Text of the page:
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BIGSOUND 2012. Fortitude Valley in Brisbane was filled with music lovers not only from Australia but Canada, America and various other countries that attended Q Music’s ‘BIGSOUND’ Conference.

Starting 10am Wednesday 12th September and ending Friday the 14th, delegates (industry professionals, musicians, media and others) were kept busy with live music, panels, one-on-one sessions, and keynotes with additional lunch breaks and after parties to network, have a drink and enjoy.

The conference begun with a keynote from legendary musician Steve Earl, which was followed by various panels, in which delegates had the option of going to throughout the day.

Steve spoke about growing up in Texas and working and negotiating deals as a writer in Nashville with the idea of “being responsible for your own art”. He discussed his music; albums and the highlight of having Bob Dylan cover one of the songs. With Dylan, politics plays a part in his music and Steve went on to discuss the fusion of music and politics discussing his future project working in Jerusalem, Israel, on some new music.

Other keynote speakers were Mark Poston (EMI) on the Thursday, and musicians Claire Bowditch, David Bridie, Ian Haug, and Ben Lee on the Friday. Each had a story to tell of where they came from, where they are today, and what inspired them to want to work in the music industry as either a musician or head of a major company.

Poston started working in a record store, and pushed the fact that you need to use your contacts, get yourself known and ‘make your own luck’ – saying, “Surround yourself with people smarter than you and listen; even if they have different perspectives”.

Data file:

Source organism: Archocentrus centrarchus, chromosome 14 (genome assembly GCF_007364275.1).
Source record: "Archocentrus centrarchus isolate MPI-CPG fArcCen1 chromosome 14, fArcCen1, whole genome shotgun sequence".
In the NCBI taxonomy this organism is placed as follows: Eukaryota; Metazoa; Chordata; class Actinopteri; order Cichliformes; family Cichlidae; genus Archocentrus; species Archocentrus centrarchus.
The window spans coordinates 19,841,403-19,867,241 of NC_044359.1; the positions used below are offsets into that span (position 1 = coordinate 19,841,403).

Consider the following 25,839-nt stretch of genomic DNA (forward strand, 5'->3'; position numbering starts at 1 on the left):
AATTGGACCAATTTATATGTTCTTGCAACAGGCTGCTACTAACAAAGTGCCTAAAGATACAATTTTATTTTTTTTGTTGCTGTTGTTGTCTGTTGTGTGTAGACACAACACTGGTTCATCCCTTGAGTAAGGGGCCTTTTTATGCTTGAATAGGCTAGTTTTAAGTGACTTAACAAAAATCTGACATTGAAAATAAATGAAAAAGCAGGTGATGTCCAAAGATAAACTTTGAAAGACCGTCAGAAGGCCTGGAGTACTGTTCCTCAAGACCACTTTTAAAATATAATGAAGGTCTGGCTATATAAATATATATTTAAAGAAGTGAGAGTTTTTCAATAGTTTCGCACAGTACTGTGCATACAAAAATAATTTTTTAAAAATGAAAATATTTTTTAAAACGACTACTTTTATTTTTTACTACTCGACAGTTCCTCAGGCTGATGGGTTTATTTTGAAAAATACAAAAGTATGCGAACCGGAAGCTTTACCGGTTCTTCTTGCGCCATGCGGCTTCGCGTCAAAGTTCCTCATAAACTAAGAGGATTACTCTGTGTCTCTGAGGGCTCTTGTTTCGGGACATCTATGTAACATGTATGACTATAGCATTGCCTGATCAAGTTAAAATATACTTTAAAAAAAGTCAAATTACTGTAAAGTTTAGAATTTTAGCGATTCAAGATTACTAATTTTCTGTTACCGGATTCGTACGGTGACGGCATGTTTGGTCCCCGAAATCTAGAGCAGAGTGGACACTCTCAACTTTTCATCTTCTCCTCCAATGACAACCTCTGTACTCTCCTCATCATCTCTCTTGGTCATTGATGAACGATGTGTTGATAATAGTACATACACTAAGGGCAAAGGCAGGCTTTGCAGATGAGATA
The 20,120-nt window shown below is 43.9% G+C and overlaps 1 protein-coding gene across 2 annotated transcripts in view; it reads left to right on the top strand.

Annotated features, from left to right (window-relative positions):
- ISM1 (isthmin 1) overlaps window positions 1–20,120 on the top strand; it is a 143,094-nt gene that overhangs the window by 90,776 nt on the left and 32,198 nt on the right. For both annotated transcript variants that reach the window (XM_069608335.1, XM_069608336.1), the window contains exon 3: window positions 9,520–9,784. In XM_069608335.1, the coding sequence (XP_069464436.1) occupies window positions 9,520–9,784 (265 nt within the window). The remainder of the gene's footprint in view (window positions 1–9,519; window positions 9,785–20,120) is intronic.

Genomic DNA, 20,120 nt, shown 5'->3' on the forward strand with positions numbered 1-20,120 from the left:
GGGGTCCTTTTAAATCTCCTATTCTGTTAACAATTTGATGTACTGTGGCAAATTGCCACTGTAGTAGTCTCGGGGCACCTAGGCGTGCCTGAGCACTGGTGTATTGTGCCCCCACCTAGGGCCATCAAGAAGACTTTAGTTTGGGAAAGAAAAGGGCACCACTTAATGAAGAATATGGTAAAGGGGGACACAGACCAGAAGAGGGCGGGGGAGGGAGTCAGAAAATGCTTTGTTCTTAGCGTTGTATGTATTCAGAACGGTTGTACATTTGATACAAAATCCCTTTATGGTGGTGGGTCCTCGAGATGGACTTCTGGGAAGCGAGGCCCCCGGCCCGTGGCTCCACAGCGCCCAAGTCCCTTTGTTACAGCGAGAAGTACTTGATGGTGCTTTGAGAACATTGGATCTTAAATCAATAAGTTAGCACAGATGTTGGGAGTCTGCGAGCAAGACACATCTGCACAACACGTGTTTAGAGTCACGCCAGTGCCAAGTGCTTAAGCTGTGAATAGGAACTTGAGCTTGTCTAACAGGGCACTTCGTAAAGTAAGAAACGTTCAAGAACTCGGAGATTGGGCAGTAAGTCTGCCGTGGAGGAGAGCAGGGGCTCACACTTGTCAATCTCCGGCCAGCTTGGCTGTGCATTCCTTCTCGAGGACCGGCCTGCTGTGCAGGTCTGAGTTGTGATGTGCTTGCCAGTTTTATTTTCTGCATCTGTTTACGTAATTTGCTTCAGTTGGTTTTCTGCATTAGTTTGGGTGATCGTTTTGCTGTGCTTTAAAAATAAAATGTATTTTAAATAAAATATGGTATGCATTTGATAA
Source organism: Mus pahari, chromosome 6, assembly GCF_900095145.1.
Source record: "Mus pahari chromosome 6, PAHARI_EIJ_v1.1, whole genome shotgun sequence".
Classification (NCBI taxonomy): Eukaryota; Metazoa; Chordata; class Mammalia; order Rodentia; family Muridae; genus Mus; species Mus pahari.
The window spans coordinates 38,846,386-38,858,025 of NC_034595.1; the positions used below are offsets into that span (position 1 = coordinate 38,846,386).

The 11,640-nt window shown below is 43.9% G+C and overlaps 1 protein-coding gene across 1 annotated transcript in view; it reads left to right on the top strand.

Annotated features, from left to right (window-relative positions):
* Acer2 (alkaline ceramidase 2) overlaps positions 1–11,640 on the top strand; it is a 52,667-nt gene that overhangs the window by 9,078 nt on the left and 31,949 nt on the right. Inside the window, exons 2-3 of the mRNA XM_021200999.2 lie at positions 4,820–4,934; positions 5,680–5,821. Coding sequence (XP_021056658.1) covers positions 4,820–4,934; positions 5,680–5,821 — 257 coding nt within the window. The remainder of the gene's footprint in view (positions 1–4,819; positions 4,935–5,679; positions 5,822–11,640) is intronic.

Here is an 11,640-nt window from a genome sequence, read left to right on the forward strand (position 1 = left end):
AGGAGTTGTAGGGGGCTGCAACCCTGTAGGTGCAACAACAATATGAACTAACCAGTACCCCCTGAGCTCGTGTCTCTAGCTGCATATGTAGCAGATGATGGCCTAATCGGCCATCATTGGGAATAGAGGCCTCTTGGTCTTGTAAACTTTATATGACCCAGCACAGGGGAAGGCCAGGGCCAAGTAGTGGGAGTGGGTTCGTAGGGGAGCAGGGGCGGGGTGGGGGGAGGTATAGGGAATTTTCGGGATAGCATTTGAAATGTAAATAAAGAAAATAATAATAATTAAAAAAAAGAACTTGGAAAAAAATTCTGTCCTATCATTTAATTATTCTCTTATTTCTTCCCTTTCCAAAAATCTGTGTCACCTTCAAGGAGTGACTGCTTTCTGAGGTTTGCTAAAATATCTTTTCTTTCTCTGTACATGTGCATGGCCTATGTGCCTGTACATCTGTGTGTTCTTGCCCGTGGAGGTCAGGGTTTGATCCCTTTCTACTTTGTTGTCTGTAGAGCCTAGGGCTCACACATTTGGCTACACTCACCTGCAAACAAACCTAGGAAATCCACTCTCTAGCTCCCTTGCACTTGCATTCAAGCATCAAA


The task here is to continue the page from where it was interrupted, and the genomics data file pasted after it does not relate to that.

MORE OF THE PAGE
Something could be taken from any, if not all the speakers over those three days – be that the idea of coming and starting with nothing, helping others through music and programs, doing what you love not for the money and keeping your eyes open to any opportunity that may be presented to you.

Although difficult to attend every panel, the ones I was fortunate enough to attend were filled with industry professionals from around the world, varying in age, experience, and profession.

The panels discussed topics such as ‘Records That Matter’; ‘Live Music Globally’ which brought awareness to niche festivals and the new festival model focusing on a theme not a headlining act; ‘Great Songs that Make the Emotional Connection’ where Gotye’s ‘Somebody that I used to Know’ couldn’t NOT be discussed; ‘Canadian Cousins – breaking a new territory’, ‘State of Independence’, ‘Making the Most of your Debut Recording’ hearing from successful producers and A&R representatives; and various other marketing, mobile, digital, international and genre focused panels and sessions.

The panelists delivered words of wisdom, opinions, stories and advice on their specific roles, and answered questions from delegates about getting a foot in the door, or dealing with the ever-changing landscape of the music industry today on a whole.